‘Fifty Shades’ vs. Library Battle Continues

Last month, I told you about a library in Florida that decided not to offer the Fifty Shades of Grey trilogy. And it’s certainly not the only one. But now according to The New York Times, more and more libraries are changing their policies to start offering the series.

For example, the collections manager for a library in Greensboro, NC has begun offering them because of the demand from readers, despite his opinions on the books. Julie Bosman explains.

But despite misgivings about the subject matter — the books tell the tale of a dominant-submissive affair between a manipulative millionaire and a naïve younger woman — library officials feel that they need to make it available.

“This is the ‘Lady Chatterley’s Lover’ of 2012,” Mr. Cole said. “Demand is a big issue with us, because we want to be able to provide popular best-selling material to our patrons.”

There are still those libraries who are keeping the books out. And that’s causing a First Amendment uproar across the country.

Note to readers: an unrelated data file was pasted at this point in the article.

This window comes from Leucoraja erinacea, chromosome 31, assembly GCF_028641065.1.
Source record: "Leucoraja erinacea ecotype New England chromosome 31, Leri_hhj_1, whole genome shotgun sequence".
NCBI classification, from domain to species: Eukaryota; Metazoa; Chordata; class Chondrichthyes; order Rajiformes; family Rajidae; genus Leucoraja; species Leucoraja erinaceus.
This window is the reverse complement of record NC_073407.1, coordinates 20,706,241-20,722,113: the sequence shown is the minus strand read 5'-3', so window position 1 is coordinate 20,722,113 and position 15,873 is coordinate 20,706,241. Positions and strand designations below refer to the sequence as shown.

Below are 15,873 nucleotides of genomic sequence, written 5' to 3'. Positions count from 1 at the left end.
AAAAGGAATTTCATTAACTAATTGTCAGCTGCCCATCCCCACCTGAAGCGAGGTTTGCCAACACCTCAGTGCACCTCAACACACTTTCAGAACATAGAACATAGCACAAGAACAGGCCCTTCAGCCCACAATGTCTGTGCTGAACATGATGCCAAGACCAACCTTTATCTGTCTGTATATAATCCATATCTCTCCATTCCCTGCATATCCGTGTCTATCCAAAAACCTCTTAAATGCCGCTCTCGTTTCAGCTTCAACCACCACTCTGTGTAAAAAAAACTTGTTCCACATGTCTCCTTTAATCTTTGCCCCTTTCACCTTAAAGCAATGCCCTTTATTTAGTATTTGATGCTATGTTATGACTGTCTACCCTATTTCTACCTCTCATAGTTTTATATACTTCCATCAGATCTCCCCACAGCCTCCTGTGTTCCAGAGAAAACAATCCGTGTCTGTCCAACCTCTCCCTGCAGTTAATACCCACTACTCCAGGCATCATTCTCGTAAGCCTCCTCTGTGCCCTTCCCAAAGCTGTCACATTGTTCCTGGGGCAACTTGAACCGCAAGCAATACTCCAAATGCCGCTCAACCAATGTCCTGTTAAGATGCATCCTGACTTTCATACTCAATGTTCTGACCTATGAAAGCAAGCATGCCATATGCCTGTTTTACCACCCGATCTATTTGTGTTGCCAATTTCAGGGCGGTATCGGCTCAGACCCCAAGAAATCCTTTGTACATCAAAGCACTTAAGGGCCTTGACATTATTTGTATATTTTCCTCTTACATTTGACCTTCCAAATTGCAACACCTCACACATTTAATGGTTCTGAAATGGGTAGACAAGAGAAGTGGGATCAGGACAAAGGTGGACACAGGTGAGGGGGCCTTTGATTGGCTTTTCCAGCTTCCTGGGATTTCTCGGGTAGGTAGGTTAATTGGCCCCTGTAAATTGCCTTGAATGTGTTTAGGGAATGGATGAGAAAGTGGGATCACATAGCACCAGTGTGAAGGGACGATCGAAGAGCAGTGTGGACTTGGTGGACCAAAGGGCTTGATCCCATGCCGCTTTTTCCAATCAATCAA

Joan Bertin, the executive director of the National Coalition Against Censorship, said in an interview that it was unusual for a library to remove a book from its section for adults.

“The vast majority of cases that we deal with have to do with removing books to keep kids from seeing them,” she said. “That’s what makes this so egregious. There are some possible arguments for trying to keep kids away from certain kinds of content, but in the case of adults, other than the restrictions on obscenity and child pornography, there’s simply no excuse. This is really very much against the norms in the profession.”

So which side are you on? Make it available or not?

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2 Comments

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2 responses to “‘Fifty Shades’ vs. Library Battle Continues

  1. It’s book banning. Plain and simple.

  2. It is a poorly written story of manipulation and humiliation. How unhealthy love makes a person completely lose their identity and sense of self. That said, it shouldn’t be removed from libraries because people disagree with the sexual content. If people want to read it, they should be allowed to. We don’t have to like it and can scoff at their enjoyment of really awful literature, but we have no right to rob them of that opportunity.

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